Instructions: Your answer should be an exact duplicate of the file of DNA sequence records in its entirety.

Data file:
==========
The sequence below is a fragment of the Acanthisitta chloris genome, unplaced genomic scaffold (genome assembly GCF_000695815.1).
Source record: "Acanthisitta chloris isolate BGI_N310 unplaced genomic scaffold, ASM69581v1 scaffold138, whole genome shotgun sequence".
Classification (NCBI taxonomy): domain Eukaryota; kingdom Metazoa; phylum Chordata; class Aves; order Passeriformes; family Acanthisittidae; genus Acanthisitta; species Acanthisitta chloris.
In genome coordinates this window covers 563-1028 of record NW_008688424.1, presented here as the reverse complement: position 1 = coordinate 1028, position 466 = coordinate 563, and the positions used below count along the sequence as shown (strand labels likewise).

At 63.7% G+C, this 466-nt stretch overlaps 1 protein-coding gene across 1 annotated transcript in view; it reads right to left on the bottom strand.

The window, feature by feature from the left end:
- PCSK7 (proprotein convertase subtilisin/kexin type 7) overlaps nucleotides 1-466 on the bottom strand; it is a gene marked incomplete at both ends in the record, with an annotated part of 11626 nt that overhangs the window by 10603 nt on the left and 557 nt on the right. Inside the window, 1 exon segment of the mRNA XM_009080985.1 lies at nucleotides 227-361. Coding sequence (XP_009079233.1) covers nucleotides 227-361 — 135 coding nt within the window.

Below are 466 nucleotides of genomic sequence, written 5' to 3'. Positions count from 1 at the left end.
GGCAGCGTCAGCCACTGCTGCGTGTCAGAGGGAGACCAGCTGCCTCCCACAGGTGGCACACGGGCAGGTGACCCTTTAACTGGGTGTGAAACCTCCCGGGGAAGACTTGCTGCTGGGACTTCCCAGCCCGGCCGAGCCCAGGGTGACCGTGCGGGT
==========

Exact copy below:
The sequence below is a fragment of the Acanthisitta chloris genome, unplaced genomic scaffold (genome assembly GCF_000695815.1).
Source record: "Acanthisitta chloris isolate BGI_N310 unplaced genomic scaffold, ASM69581v1 scaffold138, whole genome shotgun sequence".
Classification (NCBI taxonomy): domain Eukaryota; kingdom Metazoa; phylum Chordata; class Aves; order Passeriformes; family Acanthisittidae; genus Acanthisitta; species Acanthisitta chloris.
In genome coordinates this window covers 563-1028 of record NW_008688424.1, presented here as the reverse complement: position 1 = coordinate 1028, position 466 = coordinate 563, and the positions used below count along the sequence as shown (strand labels likewise).

At 63.7% G+C, this 466-nt stretch overlaps 1 protein-coding gene across 1 annotated transcript in view; it reads right to left on the bottom strand.

The window, feature by feature from the left end:
- PCSK7 (proprotein convertase subtilisin/kexin type 7) overlaps nucleotides 1-466 on the bottom strand; it is a gene marked incomplete at both ends in the record, with an annotated part of 11626 nt that overhangs the window by 10603 nt on the left and 557 nt on the right. Inside the window, 1 exon segment of the mRNA XM_009080985.1 lies at nucleotides 227-361. Coding sequence (XP_009079233.1) covers nucleotides 227-361 — 135 coding nt within the window.

Below are 466 nucleotides of genomic sequence, written 5' to 3'. Positions count from 1 at the left end.
GGCAGCGTCAGCCACTGCTGCGTGTCAGAGGGAGACCAGCTGCCTCCCACAGGTGGCACACGGGCAGGTGACCCTTTAACTGGGTGTGAAACCTCCCGGGGAAGACTTGCTGCTGGGACTTCCCAGCCCGGCCGAGCCCAGGGTGACCGTGCGGGT